As an Amazon Associate I earn from qualifying purchases from amazon.com

Fine pine finishes – FineWoodworking


Pine’s notoriously splotchy thanks to its uneven density, but that doesn’t mean it’s unusable. From subtle coloring to full-on painting, there are numerous routes for success.

Pretreat

Apply a touch of colorant and shellac

Apply a touch of colorant and a layer of dark shellac. One of Klein’s preferred methods for working around pine’s blotchiness is to go light on the colorant (top) and use a darker shellac (bottom) as either the base layer or the final finish.


colored pine

Tip: Go darker, not deeper. You can also successfully color pine with diluted dyes or gel stains that don’t penetrate as deep, thereby avoiding highlighting the pine’s blotch-prone uneven density.


Paint

painted pine toy chest

Painted pine’s a traditional option… Pursuing functional joy, Jim McConnell’s chest balances the practicality of pine with the playfulness of painted patterns.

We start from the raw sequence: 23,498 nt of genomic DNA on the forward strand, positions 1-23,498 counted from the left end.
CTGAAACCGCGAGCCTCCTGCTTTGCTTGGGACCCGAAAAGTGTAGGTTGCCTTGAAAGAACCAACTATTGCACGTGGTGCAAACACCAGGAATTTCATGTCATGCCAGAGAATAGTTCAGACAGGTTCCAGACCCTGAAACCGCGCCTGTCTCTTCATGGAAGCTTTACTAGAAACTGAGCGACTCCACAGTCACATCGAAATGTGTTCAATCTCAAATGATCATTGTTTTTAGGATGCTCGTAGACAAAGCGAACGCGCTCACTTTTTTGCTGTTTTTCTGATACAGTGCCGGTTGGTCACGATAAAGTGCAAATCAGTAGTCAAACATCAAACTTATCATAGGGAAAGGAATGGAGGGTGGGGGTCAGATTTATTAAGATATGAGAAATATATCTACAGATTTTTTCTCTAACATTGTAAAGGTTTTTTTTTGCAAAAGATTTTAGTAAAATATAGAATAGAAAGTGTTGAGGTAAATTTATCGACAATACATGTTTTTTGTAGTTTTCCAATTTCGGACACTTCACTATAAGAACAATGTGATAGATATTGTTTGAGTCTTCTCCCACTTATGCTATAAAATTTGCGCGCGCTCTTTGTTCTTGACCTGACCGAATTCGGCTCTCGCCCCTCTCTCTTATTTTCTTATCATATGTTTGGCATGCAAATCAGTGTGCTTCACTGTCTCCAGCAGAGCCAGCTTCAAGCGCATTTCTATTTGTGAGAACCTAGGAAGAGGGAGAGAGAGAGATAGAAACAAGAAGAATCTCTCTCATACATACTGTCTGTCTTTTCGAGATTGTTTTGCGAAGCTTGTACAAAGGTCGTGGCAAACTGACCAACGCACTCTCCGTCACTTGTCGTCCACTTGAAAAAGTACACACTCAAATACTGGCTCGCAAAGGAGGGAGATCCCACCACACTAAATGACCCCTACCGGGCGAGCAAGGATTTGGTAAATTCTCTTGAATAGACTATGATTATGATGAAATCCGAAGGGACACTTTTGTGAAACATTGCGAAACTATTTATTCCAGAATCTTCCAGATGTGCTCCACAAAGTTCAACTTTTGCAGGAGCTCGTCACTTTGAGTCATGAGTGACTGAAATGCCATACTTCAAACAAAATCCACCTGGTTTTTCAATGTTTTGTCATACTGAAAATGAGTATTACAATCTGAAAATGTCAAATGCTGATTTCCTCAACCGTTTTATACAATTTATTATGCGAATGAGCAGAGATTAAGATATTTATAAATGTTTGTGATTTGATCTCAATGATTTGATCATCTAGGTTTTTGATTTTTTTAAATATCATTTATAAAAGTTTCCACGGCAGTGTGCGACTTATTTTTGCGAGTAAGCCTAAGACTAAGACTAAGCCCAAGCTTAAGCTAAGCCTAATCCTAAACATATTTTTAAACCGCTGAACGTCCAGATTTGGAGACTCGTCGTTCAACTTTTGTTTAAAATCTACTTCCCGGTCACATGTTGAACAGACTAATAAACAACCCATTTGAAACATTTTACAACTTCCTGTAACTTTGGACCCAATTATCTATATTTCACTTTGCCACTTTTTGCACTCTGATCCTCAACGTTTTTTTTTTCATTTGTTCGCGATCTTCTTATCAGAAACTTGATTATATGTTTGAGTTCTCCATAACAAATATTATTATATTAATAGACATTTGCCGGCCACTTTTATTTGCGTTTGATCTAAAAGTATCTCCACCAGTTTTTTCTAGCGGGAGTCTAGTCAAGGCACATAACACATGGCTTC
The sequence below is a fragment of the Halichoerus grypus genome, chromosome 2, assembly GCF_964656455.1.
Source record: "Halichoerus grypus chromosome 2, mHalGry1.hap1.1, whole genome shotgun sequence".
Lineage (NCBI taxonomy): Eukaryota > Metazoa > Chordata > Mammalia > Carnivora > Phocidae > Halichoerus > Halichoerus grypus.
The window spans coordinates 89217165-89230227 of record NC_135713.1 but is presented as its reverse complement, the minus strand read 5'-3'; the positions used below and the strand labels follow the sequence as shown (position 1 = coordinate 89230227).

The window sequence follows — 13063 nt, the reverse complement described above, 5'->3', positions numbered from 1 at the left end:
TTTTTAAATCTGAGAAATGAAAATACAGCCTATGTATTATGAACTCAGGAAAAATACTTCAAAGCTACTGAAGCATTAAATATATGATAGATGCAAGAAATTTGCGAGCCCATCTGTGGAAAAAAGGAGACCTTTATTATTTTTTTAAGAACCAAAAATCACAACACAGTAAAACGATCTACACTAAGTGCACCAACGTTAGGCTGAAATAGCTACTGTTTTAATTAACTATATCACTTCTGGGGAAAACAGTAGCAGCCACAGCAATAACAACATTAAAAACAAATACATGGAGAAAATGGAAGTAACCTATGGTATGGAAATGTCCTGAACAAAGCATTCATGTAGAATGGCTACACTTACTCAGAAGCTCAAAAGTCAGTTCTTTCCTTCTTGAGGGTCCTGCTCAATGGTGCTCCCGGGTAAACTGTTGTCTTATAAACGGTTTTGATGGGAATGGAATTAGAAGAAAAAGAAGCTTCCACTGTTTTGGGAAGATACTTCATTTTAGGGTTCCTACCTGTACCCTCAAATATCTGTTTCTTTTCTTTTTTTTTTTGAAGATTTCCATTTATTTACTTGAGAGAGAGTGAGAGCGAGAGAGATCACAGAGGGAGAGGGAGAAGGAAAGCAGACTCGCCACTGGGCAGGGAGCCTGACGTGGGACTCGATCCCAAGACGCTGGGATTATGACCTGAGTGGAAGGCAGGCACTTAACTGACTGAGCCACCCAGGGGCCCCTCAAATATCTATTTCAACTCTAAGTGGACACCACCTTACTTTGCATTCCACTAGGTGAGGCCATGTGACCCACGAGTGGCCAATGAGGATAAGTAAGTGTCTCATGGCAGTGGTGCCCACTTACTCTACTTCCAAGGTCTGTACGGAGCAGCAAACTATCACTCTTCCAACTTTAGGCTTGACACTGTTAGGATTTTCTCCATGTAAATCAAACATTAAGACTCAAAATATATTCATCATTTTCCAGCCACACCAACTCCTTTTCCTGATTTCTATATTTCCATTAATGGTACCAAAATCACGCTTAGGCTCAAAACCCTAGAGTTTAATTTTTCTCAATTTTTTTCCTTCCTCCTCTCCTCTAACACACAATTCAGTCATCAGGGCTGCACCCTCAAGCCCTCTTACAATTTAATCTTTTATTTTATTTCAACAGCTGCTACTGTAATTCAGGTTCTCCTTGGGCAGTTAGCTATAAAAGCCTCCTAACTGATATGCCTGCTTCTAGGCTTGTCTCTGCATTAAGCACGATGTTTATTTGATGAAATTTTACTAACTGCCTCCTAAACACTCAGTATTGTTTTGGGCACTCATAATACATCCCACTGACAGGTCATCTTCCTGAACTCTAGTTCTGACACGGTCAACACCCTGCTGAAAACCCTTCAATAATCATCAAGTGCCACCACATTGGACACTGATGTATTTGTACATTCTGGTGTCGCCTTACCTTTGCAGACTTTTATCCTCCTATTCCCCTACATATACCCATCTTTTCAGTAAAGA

coffee table with painted legs

… that’s still evergreen today. Although his design is more contemporary, Barry NM Dima knew from the outset he was going to use milk paint on the base on this coffee table as a counterpoint to the thick, natural Eastern white pine top.

pine tool chest with grain painting

Get the grain and paint with grain painting. Klein’s tool chest is Eastern white pine, but you wouldn’t know it at first glance. He experimented with grain painting on the outside, using colors and patterns that mimic mahogany. He even painted the banding. This traditional technique let him combine the working benefits of pine with the look of a more expensive wood.

From Fine Woodworking #297

working with white pine

For the Love of Pine

The wood that makes you feel superhuman

Pine(ing) for perfection

Save the walnut and cherry for blanket chests and other fine furniture projects that will end up in the house; don’t waste them on a shop project.

Give pine a chance

Pine is normally paired with words like cheap, crummy, and a whole host of terms not used in polite company, but Vic Tesolin doesn’t understand why.

Sign up for eletters today and get the latest techniques and how-to from Fine Woodworking, plus special offers.

Get woodworking tips, expert advice and special offers in your inbox

×





We will be happy to hear your thoughts

Leave a reply

Cartizzle
Logo
Enable registration in settings - general
Compare items
  • Total (0)
Compare
0
Shopping cart